While the bank can make this API available for free to all users, it will need to be enforced with rate-limiting policies to ensure fair usage. A premium monetised version of the same API can also be made available.
From a technical perspective, the bank can use an integration product such as an enterprise service bus (ESB) to integrate with other banks, for example, to share and view accounts and payment information and credit scores.
2. Providing higher-quality enriched data
Aside from mandatory information being made available under regulated open banking APIs, banks can enrich the data offered and monetise it through additional APIs. This enrichment can be achieved by using additional information from other internal systems at the bank, or by collaborating with external services.
For example, a bank could integrate with an external service that uses AI and natural language processing (NLP) techniques to calculate credit scores. The bank submits information to this service and the processed output provided by the service is used by the bank in its own credit-worthiness checks. This is an enrichment to the bank’s own credit check and this data can be shared with external app developers through a monetised premium API. The bank can create a new API product through which consumers could obtain standard credit scores as well as the AI-enriched credit scores. Usage of this new API can be monetised and charged back to the consumer per usage or absorbed by the third-party developer.
3. Taking open banking functionality to other industries “as-a-service”
The new technical capabilities banks acquire as part of an open banking platform could be provided “as a service” to organisations that don’t want to invest heavily in deploying, maintaining, and updating such systems.
An example is strong customer authentication capabilities and consumer consent management. Banks can extend these capabilities as a service to third-party app developers who can integrate with the bank’s identity and access management service for authentication and pay per number of users. Customers, including incumbent businesses and startups, benefit from not having to invest in a product and maintaining it on their own and by the knock-on effect of the trust consumers already place in the bank’s brand.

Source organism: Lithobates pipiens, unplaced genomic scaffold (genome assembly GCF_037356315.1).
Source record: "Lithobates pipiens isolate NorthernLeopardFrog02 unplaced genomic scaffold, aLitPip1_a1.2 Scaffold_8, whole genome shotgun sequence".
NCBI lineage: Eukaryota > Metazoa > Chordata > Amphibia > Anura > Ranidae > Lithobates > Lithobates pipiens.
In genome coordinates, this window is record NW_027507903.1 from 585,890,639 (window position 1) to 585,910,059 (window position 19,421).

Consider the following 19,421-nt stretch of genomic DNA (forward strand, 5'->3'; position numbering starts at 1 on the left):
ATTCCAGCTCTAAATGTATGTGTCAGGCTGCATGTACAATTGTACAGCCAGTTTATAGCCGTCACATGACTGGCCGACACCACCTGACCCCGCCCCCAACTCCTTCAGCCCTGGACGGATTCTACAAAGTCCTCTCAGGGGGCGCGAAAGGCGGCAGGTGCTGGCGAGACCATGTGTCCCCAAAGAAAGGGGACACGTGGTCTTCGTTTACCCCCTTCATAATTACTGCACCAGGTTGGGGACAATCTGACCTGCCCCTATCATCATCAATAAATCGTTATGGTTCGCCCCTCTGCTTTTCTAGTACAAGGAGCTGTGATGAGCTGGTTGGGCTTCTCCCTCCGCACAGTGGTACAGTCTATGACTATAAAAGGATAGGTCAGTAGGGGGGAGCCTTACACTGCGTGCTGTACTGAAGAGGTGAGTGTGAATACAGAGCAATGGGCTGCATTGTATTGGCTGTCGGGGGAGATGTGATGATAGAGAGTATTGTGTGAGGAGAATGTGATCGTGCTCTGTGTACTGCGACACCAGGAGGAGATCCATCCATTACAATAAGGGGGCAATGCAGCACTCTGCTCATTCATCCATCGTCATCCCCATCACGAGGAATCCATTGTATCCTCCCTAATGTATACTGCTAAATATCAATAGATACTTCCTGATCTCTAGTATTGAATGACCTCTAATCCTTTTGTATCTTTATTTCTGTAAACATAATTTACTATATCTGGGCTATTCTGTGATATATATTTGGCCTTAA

Similarly, together with authentication features, consent management could be used by businesses where they require customer consent to share information with third parties. Hypothetically, a medical clinic with customer medical records in partnership with an insurance provider could use consent management features offered as a service by a bank to share those records, subject to consumer consent, with the insurance provider. The consent management system at the bank would only need to maintain an identifier to the customer record at the medical clinic (data holder) and a reference to the insurance policy (data recipient). The bank’s system does not need to store any personally identifiable information about the customer giving consent. The insurance app needs to redirect to the bank’s consent management system when it requires to grab consent and verify from the user, just as with open banking scenarios. This service would come inbuilt with the same consent management flows that allow consumers to manage their consent preferences.
I have outlined three API-led strategies that deliver value to consumers by utilising existing capabilities of open banking solutions. These strategies are set against the reality that APIs are already a baseline requirement in banking. To stand out, proactive experimentation and building the technical capabilities along with the right partnerships are core elements for delivering personalised and timely value to consumers, which in turn builds a bank’s competitive growth strategy in today’s fast-paced digital world.